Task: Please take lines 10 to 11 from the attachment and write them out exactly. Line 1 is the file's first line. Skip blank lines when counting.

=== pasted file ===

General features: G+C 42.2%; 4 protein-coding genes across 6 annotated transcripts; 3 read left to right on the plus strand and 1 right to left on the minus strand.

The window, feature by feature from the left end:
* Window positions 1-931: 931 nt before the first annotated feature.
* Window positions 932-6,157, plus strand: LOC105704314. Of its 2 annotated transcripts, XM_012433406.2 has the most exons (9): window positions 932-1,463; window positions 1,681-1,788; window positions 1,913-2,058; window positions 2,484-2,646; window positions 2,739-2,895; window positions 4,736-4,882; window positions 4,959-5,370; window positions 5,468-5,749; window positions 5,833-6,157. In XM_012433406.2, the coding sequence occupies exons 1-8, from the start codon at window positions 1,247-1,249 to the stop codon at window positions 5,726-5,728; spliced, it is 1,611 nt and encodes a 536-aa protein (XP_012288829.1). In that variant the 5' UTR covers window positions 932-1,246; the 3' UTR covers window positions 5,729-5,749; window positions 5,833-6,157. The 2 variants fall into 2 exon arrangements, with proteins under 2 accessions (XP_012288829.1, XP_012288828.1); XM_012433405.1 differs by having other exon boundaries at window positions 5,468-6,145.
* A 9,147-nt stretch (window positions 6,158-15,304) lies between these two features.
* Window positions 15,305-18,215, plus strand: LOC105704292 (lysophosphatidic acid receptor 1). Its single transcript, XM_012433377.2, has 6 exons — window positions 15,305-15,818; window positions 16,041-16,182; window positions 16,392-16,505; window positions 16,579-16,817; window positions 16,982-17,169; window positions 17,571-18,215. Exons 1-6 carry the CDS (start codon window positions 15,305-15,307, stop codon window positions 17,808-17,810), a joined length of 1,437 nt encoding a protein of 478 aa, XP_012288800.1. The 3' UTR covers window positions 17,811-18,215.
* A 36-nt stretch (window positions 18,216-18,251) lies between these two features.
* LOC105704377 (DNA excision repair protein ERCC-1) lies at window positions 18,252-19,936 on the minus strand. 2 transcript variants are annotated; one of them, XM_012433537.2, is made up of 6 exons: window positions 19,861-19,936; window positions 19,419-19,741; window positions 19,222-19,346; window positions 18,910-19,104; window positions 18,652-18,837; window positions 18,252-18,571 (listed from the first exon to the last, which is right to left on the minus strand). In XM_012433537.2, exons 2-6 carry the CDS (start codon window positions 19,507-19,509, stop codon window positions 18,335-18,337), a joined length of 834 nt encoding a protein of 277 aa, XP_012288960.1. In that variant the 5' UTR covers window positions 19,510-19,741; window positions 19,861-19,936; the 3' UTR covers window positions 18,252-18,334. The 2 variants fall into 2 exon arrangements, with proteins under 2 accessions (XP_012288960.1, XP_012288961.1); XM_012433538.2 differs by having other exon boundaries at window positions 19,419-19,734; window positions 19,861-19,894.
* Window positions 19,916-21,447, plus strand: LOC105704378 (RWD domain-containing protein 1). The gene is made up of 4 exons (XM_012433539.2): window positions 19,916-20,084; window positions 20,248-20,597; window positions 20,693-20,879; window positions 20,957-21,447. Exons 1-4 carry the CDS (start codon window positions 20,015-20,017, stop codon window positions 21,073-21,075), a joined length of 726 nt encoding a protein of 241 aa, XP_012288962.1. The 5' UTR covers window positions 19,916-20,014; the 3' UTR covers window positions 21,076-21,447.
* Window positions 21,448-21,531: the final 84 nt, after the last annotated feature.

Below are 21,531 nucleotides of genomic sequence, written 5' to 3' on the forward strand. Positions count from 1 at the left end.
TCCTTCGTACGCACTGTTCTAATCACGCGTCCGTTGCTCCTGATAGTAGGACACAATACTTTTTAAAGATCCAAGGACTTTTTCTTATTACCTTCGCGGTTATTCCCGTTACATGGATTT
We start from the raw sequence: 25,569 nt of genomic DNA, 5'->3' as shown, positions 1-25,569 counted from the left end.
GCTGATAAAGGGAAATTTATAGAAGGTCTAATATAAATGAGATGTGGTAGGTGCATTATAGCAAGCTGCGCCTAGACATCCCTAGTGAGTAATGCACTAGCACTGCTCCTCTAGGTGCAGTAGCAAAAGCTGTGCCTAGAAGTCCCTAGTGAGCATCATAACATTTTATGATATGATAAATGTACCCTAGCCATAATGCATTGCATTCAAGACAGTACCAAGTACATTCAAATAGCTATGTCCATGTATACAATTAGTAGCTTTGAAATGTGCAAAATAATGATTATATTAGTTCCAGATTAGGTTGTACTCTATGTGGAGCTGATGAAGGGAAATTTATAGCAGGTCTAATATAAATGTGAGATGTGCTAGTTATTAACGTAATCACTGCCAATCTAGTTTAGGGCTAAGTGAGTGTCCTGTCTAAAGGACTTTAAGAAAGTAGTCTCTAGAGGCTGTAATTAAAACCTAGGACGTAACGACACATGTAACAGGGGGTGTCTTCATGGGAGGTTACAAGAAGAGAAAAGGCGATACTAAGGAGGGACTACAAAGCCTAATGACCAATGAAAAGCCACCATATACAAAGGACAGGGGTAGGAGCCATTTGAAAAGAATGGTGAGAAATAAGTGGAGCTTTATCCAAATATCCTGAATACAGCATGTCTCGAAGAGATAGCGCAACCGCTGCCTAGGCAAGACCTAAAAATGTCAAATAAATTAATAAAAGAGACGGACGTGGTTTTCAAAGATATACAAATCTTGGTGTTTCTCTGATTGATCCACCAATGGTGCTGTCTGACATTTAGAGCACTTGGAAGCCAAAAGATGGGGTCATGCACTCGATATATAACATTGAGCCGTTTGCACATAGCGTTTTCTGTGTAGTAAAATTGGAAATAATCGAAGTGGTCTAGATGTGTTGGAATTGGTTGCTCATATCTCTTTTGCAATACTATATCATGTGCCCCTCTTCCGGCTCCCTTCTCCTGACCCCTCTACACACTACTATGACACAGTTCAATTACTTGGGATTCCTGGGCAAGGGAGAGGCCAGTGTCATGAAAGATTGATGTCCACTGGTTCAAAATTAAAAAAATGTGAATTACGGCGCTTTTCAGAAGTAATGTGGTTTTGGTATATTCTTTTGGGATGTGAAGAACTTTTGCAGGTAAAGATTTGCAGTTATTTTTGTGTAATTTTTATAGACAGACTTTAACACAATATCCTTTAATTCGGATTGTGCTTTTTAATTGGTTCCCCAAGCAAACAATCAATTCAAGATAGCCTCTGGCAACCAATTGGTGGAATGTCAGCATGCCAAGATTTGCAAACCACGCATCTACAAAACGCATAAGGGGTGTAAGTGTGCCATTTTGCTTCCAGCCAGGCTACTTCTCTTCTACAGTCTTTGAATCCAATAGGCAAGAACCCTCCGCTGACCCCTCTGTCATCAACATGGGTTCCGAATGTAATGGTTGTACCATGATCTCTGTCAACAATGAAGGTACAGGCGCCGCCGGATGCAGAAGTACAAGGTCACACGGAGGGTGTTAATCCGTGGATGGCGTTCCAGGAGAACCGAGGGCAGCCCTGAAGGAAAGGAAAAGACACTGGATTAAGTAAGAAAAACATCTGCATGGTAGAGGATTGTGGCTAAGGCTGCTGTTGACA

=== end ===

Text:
* Window positions 21,448-21,531: the final 84 nt, after the last annotated feature.

Below are 21,531 nucleotides of genomic sequence, written 5' to 3' on the forward strand. Positions count from 1 at the left end.